NOTE: The use of 100cc flow rate in the examples is for illustrative purposes only.
Let's assume the ideal fuel flow to burn all oxygen drawn into the cylinders is:
Injector #1=100cc; #2=100cc; #3=100cc; #4=100cc; Total 4cylinders =400cc
We expect the volume of fuel to be (almost) totally burned, and O2 exhaust content to be in a prescribed range of 0.1 to 0.3 %

a) Let's look what happens if 2 injectors are "dirty" and don't flow 100cc as the other two injectors.
Injector #1=90cc; # 2=90cc; # 3=100cc; # 4=100cc; Total=380cc. 20cc “short”!
In this example, the O2 sensor will read a lean mixture, as injectors #1 and 2 are under fueled, and there is excess O2 in the exhaust gases. ECU “wants” to add more fuel to restore cc flow rate to 400cc, as per below.

b) Injector #1=93.33cc; 2=93.33cc; 3=103.33cc; 4=103.33cc; Total=400cc
The ECU, has adjusted the fuel supply to 4 injectors simultaneously and by the same increment (CIS Fuel Distributor can not adjust flow to individual cylinders), such that the total cc flow volume returns to 400cc, and lambda returns to 1. While this appears to be a somewhat better than our condition a), it is NOT what “really” happens.
The O2 Sensor is reading cumulative median O2 exhaust content in the main exhaust stream (down pipe). Injectors (therefore cylinders) #1 and #2 are still under-fueled. The O2 sensor still reads a lean overall mixture, as there is still unburned O2 present in the exhaust from under- fueling of cylinders 1 and 2. The ECU continues to increase flow of the fuel, until the medianO2 content returns to 0.1-0.3% . That is when cylinders 1 and 2 are at stoichiometric. Injectors 3 & 4 become over fueled, as their O2 exhaust content has reached minimum and regardless how much additional fuel is added to #3 &4, no additional O2 will be burned, as there is no more available.

So, the actual end result of the adjustment performed by ECU is:
c) Injector #1=100cc; 2=100cc; 3=110cc; 4=110cc; Total flow=420cc FAT by 20cc!
While the O2 (cumulative!) content is now perfect, (according to the O2 sensor...all O2 has now been used), the HC (hydrocarbon) exhaust content is high due to unburned fuel in #3 and #4, and the carbon monoxide content is likewise high. The vehicle fails emission standards, suffers from poor performance, poor fuel economy.

This example illustrates why the air/fuel delivery to each cylinder has to be tested and balanced, (injector cleaning and CIS Fuel Distributor cylinder to cylinder calibration). Every cylinder must receive the same exact amount of air/fuel mix. If there is a cylinder to cylinder imbalance, the O2 sensor cannot detect it and ECU can not compensate flow to the individual injectors (drawback of the CIS injection system). Injectors have to be tested individually on a test bench, ultrasonically cleaned and flow tested. Only then O2 sensor/ECU readings can be trusted.

Now, let’s see what happens when we go into "OPEN LOOP" at WOT.
At WOT, more air is drawn into the engine (max air flow); therefore more fuel is required to meet 14.7:1 ratio. For the purpose of illustration, let’s assume 10% enrichment at WOT is presumed necessary.
At cruising speed, "prior" to WOT (still in closed loop)...we have the following:
a) Injector #1=100cc; 2=100cc; 3=100cc; 4=100cc; Total=400cc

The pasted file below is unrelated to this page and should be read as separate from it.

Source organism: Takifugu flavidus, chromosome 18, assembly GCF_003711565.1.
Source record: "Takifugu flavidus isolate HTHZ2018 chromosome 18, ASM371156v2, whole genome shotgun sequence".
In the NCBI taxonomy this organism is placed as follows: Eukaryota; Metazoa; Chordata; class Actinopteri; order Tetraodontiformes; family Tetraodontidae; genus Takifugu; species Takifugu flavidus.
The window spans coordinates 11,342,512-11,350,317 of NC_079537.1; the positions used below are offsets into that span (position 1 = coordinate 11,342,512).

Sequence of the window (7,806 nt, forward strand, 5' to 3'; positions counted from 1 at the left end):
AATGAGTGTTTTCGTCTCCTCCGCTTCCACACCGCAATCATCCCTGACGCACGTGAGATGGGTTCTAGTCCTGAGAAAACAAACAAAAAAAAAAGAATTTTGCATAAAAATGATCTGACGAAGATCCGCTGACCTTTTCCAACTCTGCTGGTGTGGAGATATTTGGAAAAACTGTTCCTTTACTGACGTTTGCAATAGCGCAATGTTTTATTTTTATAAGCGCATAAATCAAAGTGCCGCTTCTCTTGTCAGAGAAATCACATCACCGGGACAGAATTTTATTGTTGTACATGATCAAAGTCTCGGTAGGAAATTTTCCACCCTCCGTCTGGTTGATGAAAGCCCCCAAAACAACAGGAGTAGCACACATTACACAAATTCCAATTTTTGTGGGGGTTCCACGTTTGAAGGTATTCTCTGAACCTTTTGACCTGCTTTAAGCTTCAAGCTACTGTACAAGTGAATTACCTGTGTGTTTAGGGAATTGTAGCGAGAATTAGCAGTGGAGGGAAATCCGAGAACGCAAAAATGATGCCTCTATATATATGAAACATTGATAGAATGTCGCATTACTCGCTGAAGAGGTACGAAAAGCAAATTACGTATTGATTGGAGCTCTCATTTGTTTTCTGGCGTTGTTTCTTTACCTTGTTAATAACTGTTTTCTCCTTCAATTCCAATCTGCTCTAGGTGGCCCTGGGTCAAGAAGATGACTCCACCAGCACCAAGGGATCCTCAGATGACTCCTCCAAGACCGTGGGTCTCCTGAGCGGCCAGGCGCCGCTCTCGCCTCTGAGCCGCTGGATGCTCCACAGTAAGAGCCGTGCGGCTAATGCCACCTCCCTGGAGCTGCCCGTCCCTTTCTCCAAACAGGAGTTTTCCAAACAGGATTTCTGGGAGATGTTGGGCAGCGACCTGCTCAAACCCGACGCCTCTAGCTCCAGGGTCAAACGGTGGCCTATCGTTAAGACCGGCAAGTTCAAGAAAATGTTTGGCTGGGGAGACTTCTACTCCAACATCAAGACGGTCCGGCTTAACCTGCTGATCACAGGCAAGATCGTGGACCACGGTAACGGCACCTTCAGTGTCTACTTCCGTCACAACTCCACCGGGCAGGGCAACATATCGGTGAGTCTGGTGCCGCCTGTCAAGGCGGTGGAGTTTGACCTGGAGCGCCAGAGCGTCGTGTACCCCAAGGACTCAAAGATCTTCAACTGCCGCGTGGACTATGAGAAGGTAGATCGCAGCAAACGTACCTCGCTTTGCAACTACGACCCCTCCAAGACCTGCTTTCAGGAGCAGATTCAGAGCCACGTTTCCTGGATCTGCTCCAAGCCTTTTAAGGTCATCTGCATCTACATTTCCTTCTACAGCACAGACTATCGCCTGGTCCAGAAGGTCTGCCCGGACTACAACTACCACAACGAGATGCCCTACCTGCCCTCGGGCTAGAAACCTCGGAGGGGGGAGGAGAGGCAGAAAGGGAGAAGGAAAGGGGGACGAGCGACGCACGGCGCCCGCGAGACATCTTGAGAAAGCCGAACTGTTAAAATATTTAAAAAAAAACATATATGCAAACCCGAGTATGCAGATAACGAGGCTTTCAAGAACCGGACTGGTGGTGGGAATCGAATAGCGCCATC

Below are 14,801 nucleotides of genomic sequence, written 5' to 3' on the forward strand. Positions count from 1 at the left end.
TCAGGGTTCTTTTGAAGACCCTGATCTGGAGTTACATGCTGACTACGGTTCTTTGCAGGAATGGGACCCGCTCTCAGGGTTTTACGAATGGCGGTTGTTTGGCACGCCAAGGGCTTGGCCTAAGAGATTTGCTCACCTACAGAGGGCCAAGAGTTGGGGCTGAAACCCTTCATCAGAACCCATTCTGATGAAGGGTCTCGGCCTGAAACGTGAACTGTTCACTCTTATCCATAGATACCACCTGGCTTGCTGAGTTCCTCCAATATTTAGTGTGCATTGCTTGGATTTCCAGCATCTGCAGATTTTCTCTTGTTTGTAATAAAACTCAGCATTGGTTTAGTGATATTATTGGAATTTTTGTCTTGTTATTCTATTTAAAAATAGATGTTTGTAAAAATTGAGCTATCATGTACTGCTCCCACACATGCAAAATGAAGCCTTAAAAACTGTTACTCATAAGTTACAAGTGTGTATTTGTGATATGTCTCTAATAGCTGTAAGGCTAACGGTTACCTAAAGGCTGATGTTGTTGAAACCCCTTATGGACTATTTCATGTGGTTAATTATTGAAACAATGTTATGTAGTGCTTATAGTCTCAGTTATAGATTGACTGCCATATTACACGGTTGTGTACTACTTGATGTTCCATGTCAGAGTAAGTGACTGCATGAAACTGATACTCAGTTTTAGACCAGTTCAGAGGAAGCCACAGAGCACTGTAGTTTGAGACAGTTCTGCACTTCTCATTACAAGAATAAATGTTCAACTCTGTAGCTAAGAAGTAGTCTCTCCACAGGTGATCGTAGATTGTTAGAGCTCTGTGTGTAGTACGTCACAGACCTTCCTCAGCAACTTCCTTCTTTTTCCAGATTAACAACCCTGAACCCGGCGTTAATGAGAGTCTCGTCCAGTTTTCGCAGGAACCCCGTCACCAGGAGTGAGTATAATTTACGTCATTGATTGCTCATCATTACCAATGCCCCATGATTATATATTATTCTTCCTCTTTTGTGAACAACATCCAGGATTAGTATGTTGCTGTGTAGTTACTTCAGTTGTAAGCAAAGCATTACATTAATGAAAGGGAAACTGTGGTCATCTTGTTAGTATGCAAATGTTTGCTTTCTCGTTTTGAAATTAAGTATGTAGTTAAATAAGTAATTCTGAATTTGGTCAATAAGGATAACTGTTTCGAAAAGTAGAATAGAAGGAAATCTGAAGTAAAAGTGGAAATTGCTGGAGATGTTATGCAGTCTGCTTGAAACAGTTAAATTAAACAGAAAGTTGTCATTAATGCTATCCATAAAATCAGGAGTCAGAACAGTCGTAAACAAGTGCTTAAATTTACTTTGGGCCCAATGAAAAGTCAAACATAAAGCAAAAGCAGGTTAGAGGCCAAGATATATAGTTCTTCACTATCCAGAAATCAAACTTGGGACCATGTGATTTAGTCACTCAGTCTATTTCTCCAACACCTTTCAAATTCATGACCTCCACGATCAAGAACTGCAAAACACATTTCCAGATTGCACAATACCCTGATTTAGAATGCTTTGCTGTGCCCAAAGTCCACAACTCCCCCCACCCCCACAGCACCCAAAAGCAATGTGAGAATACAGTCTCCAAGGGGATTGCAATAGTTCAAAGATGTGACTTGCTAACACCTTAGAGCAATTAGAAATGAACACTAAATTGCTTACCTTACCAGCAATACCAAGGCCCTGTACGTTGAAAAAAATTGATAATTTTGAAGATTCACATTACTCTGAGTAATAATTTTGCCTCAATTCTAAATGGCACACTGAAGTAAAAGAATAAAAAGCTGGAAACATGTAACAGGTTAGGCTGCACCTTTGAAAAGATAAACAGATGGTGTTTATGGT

At WOT the air flow increases to the max, engine goes "open loop", O2 sensor readings are ignored, and the ECU adds the pre-set amount of fuel across all injectors, equally and simultaneously, and we should get:
d) Injector #1=110cc; #2=110cc; #3=110cc; #4=110cc; Total Flow=440cc
Extra fuel had been added, all oxygen burnt, HP is maintained and engine temperature stays within limits.

Now...let's look at what happens if two injectors are "fouled". Remember, when system goes "open loop", no O2 sensor is used, and the fueling is "base mapped", which added a 10% across the board.
e) Injector #1=100cc; #2=100cc; #3=110cc; #4=110cc; Flow=420cc. 20cc short!
Injectors #1 and #2 are under fueled, even with the 10% additional fuel. Cylinders #1 and #2 are lean, detonating and overheating, which results in burnt exhaust valves or burnt pistons. Engine hand grenades!

This example illustrates why the air/fuel delivery to each cylinder has to be tested and balanced, (injector cleaning and CIS Fuel Distributor cylinder to cylinder calibration are the "must do"). Every cylinder shall receive the same exact amount of air/fuel mix. If there is a cylinder to cylinder imbalance, the O2 sensor cannot detect it and ECU can not compensate flow to the individual injectors (drawback of the CIS injection system). Injectors have to be replaced or tested individually on a test bench, cleaned and flow matched to within 5%. Only then O2 sensor/ECU readings can be trusted.
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Old 01-11-2014, 09:09 AM   #69 (permalink)
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X180 Chargecooler

Anyone considering adding a chargecooler circuit to the Pre-SE Esprit Turbo may benefit from reading this thread.

Boatload of very good technical information, including water pump characteristics:

Understanding Intercooling, Charge-Coolers, Heat Exchangers and Circulation Pumps - MBWorld.org Forums
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Old 02-16-2014, 06:38 PM   #70 (permalink)
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X180 TURBO

Here is a very interesting turbo forum

The Turbo Forums
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Old 02-17-2014, 05:04 PM   #71 (permalink)